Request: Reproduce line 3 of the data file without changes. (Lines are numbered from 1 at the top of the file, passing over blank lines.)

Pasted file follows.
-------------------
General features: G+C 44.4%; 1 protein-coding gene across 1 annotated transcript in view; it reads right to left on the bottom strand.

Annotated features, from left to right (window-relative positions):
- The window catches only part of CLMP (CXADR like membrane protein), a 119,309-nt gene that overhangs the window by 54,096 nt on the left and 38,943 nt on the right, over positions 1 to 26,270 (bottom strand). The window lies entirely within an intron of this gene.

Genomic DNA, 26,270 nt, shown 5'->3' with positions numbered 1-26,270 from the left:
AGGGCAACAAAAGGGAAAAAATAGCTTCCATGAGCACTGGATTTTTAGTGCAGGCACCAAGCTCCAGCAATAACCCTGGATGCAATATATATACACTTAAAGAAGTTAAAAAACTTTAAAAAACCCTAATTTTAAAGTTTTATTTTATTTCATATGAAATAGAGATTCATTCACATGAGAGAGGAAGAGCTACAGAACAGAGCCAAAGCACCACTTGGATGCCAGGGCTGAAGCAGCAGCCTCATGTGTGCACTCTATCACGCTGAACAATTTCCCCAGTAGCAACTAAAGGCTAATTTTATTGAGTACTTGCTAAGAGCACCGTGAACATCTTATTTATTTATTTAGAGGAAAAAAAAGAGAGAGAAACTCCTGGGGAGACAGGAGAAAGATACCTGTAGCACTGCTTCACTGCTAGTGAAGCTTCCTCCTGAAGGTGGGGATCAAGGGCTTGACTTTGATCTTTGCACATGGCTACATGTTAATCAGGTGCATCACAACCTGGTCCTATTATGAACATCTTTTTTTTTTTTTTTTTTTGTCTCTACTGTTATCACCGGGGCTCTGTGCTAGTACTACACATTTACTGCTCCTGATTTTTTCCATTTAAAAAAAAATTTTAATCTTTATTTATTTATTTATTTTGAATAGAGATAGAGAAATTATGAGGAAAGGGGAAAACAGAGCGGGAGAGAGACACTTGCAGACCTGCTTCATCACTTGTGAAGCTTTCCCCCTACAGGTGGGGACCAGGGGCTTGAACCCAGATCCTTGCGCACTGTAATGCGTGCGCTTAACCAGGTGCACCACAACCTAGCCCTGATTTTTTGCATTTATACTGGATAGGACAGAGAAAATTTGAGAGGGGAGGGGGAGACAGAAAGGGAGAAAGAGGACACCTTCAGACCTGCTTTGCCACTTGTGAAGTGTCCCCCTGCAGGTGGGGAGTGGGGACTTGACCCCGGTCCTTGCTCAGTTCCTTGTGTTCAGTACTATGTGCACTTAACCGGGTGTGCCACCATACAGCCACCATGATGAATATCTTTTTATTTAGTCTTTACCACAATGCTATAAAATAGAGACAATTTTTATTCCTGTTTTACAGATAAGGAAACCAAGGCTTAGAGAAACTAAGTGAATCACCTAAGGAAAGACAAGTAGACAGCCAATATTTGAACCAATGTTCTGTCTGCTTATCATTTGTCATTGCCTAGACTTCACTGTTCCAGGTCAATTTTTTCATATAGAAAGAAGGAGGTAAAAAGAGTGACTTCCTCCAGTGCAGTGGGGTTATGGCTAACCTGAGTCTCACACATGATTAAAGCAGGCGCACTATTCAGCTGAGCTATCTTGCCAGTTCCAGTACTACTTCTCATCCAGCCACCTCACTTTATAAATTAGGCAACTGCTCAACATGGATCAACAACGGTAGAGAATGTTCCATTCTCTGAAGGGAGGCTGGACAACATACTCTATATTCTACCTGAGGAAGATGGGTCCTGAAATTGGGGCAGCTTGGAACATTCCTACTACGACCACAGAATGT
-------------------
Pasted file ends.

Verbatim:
- The window catches only part of CLMP (CXADR like membrane protein), a 119,309-nt gene that overhangs the window by 54,096 nt on the left and 38,943 nt on the right, over positions 1 to 26,270 (bottom strand). The window lies entirely within an intron of this gene.